Sunday, October 8, 2017
Development in Clinical Toxicology: Use of Intralipid Emulsion and High-Dose Insulin Therapy
Edited by: Jay Khadpe, MD FAAEM; Michael C. Bond, MD FAAEM
There are few antidotes in clinical toxicology, especially with regards to some of the most commonly used medications including calcium channel blockers, beta-blockers, and peripheral anesthetics. Morbidity and mortality rates are high and supportive care is often ineffective. Intralipid and high-dose insulin therapy are two exciting developments in clinical toxicology. This review of the literature explores the evidence behind these new treatment options for beta-blocker and calcium channel blocker toxicity, as well as anesthetic overdoses.
Engebretsen, K, et al. High-dose insulin therapy in beta-blocker and calcium-channel-blocker poisoning. Clinical Toxicology. 2011;49,277-283.
Beta-blocker and calcium channel blockers are common medications that can result in both intentional, and unintentional, overdoses. The high morbidity and mortality associated with these overdoses is largely secondary to cardiovascular toxicity. Recent data suggests that early use of high dose insulin (HDI) may be an effective treatment strategy for beta-blocker and calcium channel blocker poisonings.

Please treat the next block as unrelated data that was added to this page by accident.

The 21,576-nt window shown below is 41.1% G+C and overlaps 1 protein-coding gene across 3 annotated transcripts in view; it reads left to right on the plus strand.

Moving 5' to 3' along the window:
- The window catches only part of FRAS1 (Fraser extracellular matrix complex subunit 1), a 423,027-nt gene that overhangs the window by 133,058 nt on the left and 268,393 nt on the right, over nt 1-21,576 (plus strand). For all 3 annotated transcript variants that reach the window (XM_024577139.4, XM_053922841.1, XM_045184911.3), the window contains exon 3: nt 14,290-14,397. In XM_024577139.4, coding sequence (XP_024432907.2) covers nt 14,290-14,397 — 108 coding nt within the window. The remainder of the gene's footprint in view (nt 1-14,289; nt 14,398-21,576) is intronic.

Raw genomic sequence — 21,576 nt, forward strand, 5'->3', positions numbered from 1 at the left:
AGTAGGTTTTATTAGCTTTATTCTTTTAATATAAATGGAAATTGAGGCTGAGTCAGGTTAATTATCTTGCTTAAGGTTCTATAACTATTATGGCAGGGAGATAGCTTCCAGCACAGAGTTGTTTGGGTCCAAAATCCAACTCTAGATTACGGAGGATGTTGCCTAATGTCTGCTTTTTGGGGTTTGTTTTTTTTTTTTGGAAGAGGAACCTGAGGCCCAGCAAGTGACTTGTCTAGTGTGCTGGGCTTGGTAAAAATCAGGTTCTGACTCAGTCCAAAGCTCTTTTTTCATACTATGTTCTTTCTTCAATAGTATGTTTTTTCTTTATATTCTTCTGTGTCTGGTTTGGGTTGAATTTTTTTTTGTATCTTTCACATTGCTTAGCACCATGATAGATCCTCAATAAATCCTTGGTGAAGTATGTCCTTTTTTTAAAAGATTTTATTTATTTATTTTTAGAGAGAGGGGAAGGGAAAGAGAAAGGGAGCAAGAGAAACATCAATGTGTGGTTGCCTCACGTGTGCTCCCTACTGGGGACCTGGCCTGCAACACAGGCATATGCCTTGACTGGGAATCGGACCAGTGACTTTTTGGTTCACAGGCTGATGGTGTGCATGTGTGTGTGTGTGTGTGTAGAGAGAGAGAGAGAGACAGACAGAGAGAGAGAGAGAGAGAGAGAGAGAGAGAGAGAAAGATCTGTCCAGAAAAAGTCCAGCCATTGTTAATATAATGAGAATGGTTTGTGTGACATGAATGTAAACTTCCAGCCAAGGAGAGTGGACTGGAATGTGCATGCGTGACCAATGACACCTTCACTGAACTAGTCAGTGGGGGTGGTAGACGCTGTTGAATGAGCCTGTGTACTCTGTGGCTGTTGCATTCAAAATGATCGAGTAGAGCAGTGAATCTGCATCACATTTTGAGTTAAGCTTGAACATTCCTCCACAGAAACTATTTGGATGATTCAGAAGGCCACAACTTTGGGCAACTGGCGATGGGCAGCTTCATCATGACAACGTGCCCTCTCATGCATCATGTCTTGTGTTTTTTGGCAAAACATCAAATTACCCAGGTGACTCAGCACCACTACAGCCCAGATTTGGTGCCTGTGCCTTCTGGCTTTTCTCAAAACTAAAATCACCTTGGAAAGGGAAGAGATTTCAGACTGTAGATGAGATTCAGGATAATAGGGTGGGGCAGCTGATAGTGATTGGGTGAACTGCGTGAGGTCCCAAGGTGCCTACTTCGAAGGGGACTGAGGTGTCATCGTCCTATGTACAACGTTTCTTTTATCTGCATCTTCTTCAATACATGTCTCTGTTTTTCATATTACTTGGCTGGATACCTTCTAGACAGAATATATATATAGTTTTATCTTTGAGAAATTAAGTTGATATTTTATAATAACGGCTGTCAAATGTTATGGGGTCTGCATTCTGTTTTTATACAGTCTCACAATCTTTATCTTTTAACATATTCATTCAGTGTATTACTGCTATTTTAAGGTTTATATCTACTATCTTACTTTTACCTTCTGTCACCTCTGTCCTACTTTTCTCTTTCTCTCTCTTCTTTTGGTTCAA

Historically, initial treatment for poisonings included gastric decontamination along with crystalloid fluids in an attempt to counteract hypotension, bradycardia, and cardiogenic shock. Glucagon is often recommended as an antidote to beta-blocker toxicity due to its inotropic effect. It can also, however, cause vomiting and with it a risk of aspiration. Pressor support, while increasing blood pressure, also increases myocardial demand in the setting of cardiogenic shock. Calcium supplementation only has variable efficacy, especially in severe intoxications. Finally, atropine can reverse bradycardia, but is a short-lived option.